UK: Trade unions react to Academies Commission Report
The National Association of Schoolmasters Union of Women Teachers (NASUWT) and the National Union of Teachers (NUT), two EI affiliates in the UK, have reacted to ‘Unleashing Greatness: Getting the best from an academised system’, a report released on 10 December by the Academies Commission.
The Academies Commission is an organisation examining the implications of the ‘mass academisation’ of state schools and the impact this might have on educational outcomes.
NASUWT: Risks to fairness and equity
“Much of the analysis and recommendations in this report reflect the Union’s long-standing concerns about the academies programme,” said NASUWT General Secretary Chris Keates. “The Academies Commission has rightly recognised the failure of the Government to establish any relationship whatsoever between its academies programme and its stated intention to raise standards of educational achievement.”
She added: “As the NASUWT has continued to make clear, there is no link between academisation and ensuring that all children and young people can make the most of their potential as learners. The Academies Commission report provides powerful confirmation of this truth.”
Keates also noted that the Commission’s report highlights the genuine risks to fairness and equity created by the Government’s headlong rush to academise the education system.
She underlined that “at the very least, this report should give Ministers reason to pause for thought, reflect upon the recklessness of their academies programme and instead work with all those with a stake in the education system to develop a fairer, more effective and genuinely accountable alternative.”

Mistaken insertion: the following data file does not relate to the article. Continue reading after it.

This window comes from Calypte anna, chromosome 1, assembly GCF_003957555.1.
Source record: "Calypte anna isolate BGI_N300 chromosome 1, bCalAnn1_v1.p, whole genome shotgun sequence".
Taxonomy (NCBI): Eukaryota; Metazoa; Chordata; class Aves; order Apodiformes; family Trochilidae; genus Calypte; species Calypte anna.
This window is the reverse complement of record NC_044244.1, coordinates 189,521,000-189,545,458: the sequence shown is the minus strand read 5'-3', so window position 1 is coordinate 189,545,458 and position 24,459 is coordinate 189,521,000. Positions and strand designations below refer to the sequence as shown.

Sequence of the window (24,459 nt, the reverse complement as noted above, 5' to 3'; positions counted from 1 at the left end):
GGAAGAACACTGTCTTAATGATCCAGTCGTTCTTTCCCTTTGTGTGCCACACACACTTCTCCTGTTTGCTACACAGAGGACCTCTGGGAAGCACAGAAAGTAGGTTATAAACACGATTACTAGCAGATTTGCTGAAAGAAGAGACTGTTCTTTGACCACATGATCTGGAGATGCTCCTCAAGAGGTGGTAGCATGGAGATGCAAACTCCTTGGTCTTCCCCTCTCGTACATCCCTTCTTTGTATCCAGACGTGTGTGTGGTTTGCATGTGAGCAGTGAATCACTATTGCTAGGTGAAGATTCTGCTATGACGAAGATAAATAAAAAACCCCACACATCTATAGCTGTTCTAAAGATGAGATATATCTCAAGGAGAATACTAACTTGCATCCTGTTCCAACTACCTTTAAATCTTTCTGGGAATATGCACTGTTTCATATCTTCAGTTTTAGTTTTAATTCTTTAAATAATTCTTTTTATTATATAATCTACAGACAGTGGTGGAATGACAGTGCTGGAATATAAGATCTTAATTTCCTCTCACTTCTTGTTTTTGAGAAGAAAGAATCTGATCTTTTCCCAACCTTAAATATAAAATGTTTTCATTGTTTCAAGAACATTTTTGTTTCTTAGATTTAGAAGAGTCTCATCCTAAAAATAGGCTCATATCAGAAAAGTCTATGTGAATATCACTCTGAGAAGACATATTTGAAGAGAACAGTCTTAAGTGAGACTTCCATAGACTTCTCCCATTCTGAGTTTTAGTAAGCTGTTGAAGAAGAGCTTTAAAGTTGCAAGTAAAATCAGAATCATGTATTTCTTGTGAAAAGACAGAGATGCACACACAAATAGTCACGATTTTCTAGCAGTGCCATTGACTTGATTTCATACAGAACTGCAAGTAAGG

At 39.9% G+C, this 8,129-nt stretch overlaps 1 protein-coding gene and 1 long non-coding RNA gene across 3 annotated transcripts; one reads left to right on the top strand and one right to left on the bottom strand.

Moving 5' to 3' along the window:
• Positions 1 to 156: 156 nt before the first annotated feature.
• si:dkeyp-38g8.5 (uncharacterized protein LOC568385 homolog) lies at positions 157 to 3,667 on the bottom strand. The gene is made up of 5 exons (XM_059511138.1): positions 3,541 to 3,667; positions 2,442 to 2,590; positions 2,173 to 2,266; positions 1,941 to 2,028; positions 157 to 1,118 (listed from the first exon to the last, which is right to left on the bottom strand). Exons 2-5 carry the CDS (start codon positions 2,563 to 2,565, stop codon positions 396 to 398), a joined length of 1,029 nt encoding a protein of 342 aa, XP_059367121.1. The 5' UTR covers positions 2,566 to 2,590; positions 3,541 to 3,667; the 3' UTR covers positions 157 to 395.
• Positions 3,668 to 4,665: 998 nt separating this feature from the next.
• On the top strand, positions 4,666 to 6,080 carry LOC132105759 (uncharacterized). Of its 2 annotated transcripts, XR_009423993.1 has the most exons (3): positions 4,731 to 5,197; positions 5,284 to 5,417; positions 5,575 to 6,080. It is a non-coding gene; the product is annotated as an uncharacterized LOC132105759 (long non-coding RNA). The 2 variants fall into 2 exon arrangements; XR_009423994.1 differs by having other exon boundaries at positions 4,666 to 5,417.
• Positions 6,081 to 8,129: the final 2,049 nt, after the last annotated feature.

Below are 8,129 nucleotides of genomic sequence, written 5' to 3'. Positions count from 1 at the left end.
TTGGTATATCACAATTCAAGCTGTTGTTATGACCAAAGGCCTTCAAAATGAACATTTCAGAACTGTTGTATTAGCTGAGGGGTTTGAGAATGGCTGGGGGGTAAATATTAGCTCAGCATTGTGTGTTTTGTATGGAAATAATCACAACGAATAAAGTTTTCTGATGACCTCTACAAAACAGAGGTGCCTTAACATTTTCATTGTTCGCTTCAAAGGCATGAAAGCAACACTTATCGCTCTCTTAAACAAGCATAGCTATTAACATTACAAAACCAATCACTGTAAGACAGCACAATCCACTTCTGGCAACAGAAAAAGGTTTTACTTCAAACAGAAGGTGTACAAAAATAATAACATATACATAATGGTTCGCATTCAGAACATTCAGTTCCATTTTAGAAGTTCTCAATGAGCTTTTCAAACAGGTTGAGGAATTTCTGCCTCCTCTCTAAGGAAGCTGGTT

NUT: failure of academy sponsors’ system
The NUT has also responded to the report. “The Academies Commission report is a damning indictment of Michael Gove’s education policies,” acknowledged NUT General Secretary Christine Blower.
She mentioned that the report highlights the fact that the process for approving academy sponsors is deeply flawed and that some academy chains are more concerned with expanding their empires than with improving schools.
“The academies and free-school programme is ensuring that many young people from the most disadvantaged circumstances are having those disadvantages compounded. It is no surprise that academy chains are finding ways around selecting only the pupils they want. It has also been shown that free schools’ admission policies are resulting in fewer children on free schools’ meals and with Special Educational Needs being admitted.”
Blower denounced a situation “which will only get worse as the Government hands yet more schools over to unaccountable sponsors and allows more free schools to open”. It is a very worrying picture for parents, pupils, teachers and society, she stressed.
“We need to see a return to an accountable education system with a central role for local authorities which are best placed to plan and manage school-place provision and oversee fair, accountable school-admission policies,” she said.
EI: equal opportunity and access to all levels of education
EI General Secretary Fred van Leeuwen said that EI supports our UK colleagues and urges national authorities to ensure equal access to free public quality education for all.
"Inclusive education means that all students should be educated together, to the same high standards, in so far as possible in the same education institution, irrespective of their gender, faith, ethnic, cultural or economic background or physical or intellectual capacities," van Leeuwen insisted. "The educational experience of students should instil in them concepts of equality, tolerance and respect for diversity.”